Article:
Recommendations for Legislation
Legislation should address sexual and domestic violence and HIV and AIDS directly, in addition to other civil and political rights (e.g. marriage, inheritance, property) that can reduce risk and protect women and girls from experiencing abuse and/or becoming vulnerable to acquiring HIV.
Though HIV transmission and exposure have been criminalized in a number of countries with the intent of protecting women and girls, it is not only a violation of human rights, but has proven especially detrimental to women in the following ways:
1. Women will be deterred from accessing HIV prevention, treatment, and care services, including HIV testing
2. Women are more likely to be blamed for HIV transmission
3. Women will be at greater risk of HIV-related violence and abuse
4. Criminalization of HIV exposure or transmission does not protect women from coercion or violence
5. Women’s rights to make informed sexual and reproductive choices will be further compromised
6. Women are more likely to be prosecuted
7. Some women might be prosecuted for mother-to-child transmission
8. Women will be more vulnerable to HIV transmission
9. The most ‘vulnerable and marginalized’ women will be most affected
10. Human rights responses to HIV are most effective
Source: extracted from Athena Network. 2009. 10 Reasons Why Criminalization of HIV Exposure or Transmission Harms Women..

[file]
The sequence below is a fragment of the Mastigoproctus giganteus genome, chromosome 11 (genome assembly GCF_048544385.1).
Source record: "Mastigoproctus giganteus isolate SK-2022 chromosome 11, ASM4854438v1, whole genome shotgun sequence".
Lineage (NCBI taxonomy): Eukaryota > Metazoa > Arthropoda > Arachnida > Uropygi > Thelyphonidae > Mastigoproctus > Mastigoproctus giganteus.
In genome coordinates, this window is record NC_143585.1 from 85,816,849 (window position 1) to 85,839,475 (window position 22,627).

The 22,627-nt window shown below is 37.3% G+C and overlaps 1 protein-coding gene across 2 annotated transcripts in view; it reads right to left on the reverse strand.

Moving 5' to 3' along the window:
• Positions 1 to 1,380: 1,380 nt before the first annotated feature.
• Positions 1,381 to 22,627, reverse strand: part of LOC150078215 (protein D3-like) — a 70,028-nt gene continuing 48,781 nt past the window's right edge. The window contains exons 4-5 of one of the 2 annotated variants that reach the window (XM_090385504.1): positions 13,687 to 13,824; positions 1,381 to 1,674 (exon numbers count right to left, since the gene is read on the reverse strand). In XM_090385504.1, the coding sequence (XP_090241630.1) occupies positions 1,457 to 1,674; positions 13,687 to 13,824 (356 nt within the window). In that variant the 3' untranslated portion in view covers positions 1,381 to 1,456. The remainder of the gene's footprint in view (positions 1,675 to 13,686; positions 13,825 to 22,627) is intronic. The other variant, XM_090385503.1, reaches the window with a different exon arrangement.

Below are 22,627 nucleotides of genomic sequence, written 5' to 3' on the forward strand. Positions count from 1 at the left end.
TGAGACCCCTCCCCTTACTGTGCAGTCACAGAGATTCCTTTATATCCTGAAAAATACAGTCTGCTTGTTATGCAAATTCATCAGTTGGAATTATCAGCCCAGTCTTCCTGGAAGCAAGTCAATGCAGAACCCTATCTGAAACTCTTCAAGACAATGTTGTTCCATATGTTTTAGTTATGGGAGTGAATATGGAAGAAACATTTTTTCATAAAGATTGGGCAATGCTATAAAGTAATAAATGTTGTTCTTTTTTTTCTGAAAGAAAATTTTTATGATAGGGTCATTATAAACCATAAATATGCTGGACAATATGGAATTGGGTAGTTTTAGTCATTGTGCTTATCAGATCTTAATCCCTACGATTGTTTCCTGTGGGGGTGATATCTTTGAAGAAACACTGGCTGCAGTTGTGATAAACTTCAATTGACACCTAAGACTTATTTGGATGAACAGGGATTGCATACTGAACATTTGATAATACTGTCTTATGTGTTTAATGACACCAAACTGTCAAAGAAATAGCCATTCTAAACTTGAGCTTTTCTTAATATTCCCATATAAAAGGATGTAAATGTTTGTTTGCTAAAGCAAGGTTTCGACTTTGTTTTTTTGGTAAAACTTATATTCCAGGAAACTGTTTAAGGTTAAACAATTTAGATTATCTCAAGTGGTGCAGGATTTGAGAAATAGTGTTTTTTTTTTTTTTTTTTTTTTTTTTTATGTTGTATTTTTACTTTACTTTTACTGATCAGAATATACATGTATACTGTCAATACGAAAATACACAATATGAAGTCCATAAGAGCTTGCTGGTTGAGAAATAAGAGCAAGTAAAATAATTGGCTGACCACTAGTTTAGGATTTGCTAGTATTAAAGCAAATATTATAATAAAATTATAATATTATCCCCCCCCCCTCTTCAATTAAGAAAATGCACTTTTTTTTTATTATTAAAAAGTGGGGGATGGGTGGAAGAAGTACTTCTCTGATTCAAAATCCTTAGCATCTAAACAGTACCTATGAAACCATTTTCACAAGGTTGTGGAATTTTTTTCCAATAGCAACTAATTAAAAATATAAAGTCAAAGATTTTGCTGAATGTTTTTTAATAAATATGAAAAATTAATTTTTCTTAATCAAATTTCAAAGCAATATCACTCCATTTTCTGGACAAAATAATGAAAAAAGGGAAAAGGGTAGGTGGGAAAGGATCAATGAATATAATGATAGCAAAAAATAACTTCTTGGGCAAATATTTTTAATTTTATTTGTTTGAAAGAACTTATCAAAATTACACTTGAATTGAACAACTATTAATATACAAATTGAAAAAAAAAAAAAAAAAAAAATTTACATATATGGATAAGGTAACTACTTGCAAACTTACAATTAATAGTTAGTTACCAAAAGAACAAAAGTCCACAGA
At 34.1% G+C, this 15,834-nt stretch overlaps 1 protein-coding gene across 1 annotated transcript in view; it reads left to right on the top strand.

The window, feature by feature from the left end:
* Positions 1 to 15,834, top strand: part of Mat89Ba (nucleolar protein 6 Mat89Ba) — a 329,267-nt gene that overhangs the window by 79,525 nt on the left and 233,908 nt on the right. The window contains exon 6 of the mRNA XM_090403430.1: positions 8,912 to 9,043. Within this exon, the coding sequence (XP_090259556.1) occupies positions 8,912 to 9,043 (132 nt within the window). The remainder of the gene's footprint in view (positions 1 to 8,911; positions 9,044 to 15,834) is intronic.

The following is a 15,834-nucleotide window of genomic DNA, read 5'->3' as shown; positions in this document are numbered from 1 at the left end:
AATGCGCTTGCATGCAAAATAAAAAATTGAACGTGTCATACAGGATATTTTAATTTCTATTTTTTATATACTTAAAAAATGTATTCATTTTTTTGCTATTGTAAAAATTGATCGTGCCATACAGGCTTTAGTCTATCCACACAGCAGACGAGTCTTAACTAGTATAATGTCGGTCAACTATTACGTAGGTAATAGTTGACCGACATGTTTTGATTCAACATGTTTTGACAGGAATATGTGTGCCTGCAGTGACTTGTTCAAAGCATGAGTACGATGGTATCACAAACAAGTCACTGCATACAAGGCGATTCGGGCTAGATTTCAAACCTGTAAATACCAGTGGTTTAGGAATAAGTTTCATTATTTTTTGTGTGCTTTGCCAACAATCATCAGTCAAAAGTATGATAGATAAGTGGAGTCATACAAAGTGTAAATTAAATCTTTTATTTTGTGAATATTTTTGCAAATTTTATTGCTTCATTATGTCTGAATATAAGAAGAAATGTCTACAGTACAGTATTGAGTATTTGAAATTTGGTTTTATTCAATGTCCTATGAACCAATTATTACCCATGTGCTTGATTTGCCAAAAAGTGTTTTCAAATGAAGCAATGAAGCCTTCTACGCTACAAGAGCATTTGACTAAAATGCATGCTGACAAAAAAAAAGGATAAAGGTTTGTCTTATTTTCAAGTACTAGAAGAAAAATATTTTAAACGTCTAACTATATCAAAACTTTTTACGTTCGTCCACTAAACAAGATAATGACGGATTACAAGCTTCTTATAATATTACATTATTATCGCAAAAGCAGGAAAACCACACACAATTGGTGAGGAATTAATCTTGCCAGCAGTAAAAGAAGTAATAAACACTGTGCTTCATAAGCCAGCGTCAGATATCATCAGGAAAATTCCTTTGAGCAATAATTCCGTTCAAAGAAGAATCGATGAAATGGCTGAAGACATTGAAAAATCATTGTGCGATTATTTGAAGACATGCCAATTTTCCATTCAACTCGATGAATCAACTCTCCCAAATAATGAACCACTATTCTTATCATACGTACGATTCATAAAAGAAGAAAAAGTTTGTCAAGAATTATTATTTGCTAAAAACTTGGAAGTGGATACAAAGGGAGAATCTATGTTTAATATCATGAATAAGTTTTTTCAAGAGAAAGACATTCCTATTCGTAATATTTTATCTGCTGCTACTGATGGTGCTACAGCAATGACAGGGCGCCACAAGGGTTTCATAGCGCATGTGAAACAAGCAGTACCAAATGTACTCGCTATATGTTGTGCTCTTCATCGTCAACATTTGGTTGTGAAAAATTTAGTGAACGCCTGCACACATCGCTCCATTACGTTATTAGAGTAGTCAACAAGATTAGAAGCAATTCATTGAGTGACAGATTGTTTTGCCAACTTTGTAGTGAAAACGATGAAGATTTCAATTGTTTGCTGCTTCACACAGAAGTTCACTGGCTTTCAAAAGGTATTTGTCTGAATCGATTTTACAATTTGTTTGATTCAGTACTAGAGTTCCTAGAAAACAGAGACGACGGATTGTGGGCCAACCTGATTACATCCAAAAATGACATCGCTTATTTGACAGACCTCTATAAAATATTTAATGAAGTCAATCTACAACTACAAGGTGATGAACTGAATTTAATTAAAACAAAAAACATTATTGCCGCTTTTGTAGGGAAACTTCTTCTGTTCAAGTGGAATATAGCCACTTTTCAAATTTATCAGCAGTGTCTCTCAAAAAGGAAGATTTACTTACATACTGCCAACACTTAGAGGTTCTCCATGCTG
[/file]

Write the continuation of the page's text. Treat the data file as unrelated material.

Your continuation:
Legislative reforms and/or introduction of new legal provisions are needed in the areas of:
o Civil law (e.g. orders of protection, compensation)
o Criminal law (e.g. consent)
o Evidence and Procedure (e.g. corroboration, cautionary rules, records and facts)
o Sentencing (e.g. minimums, aggravated offences and compelling circumstances)
Legislation Contagion: Building Resistance (Pearhouse, R./Canadian HIV/AIDS Legal Network, 2008). HIV/AIDS Policy & Law Review. Vol. 13, No. 2/3, December, 1 and 5-10. Available in English.
Respect, Protect and Fulfill: Legislating for Women’s Rights in the Context of HIV/AIDS – Volume One: Sexual and Domestic Violence (Canadian HIV/AIDS Legal Network, 2009). Available in English.
Respect, Protect and Fulfill: Legislating for Women’s Rights in the Context of HIV/AIDS – Volume One: Sexual and Domestic Violence Module 1: Rape and Sexual Assault (Canadian HIV/AIDS Legal Network, 2009). Available in English.
Respect, Protect and Fulfill: Legislating for Women’s Rights in the Context of HIV/AIDS – Volume One: Sexual and Domestic Violence Module 2: Domestic Violence (Canadian HIV/AIDS Legal Network, 2009). Available in English.
Policy Analysis Tool: Addressing Gender-Based Violence and Integrating Attention to Engaging Men and Boys for Gender Equality in National Strategic Plans on HIV and AIDS (ATHENA, HEARD, Sonke Gender Justice Network and Salamander Trust, 2010). Available in English.
Zero Tolerance: Stop the Violence Against Women and Children, Stop HIV/AIDS (Global AIDS Alliance, 2006). Available in English.
Scaling Up for Zero Tolerance: Civil Society Leadership in Eliminating Violence Against Women and Girls in Ghana, Rwanda and South Africa (Global AIDS Alliance, 2008). Available in English.
Reducing Women’s and Girls’ Vulnerability to HIV/AIDS by Strengthening their Property and Inheritance Rights (International Center for Research on Women, 2006). ICRW, Washington, DC. Available in English.
Estrategias nacionales sobre VIH y violencia contra las mujeres en America Latina y el Caribe: un reto impostergable (Luciano, D./Development Connections, 2007b). Available in Spanish.